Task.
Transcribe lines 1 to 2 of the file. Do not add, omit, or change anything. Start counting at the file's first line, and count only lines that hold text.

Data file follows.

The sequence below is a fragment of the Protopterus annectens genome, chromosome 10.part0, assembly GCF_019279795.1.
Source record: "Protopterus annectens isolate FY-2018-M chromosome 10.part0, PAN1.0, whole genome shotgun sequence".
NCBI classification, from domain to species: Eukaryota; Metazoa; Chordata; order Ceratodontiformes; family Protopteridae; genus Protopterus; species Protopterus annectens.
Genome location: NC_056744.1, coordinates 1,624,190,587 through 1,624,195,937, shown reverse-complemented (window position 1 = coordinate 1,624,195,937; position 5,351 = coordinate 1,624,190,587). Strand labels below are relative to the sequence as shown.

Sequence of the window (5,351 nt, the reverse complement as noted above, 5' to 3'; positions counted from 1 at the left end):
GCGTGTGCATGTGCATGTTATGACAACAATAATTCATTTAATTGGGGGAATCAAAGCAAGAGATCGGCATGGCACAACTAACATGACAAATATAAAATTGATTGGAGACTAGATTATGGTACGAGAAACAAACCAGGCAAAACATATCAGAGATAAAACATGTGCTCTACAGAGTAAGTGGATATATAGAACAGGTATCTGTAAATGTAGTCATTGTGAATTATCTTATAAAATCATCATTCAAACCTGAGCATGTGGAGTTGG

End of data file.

The sequence below is a fragment of the Protopterus annectens genome, chromosome 10.part0, assembly GCF_019279795.1.
Source record: "Protopterus annectens isolate FY-2018-M chromosome 10.part0, PAN1.0, whole genome shotgun sequence".